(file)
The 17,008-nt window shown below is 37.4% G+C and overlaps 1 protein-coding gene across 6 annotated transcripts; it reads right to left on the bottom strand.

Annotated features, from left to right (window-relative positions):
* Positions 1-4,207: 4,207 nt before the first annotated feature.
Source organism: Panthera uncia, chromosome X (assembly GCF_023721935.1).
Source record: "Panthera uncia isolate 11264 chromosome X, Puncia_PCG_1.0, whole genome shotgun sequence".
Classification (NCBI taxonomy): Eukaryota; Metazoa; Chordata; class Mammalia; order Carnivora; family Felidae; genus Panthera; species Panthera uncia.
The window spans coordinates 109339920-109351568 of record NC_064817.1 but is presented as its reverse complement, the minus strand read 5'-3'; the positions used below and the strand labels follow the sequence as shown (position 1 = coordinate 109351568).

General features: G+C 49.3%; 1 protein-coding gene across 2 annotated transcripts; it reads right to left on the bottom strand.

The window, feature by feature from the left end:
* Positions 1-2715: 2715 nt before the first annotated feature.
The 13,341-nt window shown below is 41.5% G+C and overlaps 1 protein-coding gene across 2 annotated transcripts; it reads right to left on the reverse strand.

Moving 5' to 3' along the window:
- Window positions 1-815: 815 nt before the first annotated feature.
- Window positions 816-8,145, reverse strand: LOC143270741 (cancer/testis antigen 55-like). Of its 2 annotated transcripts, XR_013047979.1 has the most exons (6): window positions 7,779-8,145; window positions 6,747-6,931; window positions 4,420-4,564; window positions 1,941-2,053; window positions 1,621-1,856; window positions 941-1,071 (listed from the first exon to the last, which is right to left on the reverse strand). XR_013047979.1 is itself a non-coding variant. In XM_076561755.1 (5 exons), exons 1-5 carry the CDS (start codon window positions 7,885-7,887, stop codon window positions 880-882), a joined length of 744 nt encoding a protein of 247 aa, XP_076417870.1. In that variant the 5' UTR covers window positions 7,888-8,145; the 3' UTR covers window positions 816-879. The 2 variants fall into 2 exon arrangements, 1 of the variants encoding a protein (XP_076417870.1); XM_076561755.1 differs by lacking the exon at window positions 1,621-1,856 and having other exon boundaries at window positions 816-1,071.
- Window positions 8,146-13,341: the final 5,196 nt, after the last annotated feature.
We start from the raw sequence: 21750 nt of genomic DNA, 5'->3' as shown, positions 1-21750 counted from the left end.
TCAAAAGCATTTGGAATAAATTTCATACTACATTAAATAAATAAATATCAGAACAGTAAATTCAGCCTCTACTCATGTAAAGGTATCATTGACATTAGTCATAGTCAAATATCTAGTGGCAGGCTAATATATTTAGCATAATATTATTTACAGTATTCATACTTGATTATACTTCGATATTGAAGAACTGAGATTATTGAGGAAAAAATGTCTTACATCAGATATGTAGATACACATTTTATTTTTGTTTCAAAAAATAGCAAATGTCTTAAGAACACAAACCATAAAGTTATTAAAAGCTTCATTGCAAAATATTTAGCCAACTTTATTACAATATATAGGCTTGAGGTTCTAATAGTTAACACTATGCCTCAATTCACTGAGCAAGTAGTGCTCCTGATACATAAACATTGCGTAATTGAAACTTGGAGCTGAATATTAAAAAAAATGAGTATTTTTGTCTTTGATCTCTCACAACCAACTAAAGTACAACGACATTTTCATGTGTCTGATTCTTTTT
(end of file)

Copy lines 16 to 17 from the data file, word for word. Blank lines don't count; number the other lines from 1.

We start from the raw sequence: 21750 nt of genomic DNA, 5'->3' as shown, positions 1-21750 counted from the left end.
TCAAAAGCATTTGGAATAAATTTCATACTACATTAAATAAATAAATATCAGAACAGTAAATTCAGCCTCTACTCATGTAAAGGTATCATTGACATTAGTCATAGTCAAATATCTAGTGGCAGGCTAATATATTTAGCATAATATTATTTACAGTATTCATACTTGATTATACTTCGATATTGAAGAACTGAGATTATTGAGGAAAAAATGTCTTACATCAGATATGTAGATACACATTTTATTTTTGTTTCAAAAAATAGCAAATGTCTTAAGAACACAAACCATAAAGTTATTAAAAGCTTCATTGCAAAATATTTAGCCAACTTTATTACAATATATAGGCTTGAGGTTCTAATAGTTAACACTATGCCTCAATTCACTGAGCAAGTAGTGCTCCTGATACATAAACATTGCGTAATTGAAACTTGGAGCTGAATATTAAAAAAAATGAGTATTTTTGTCTTTGATCTCTCACAACCAACTAAAGTACAACGACATTTTCATGTGTCTGATTCTTTTT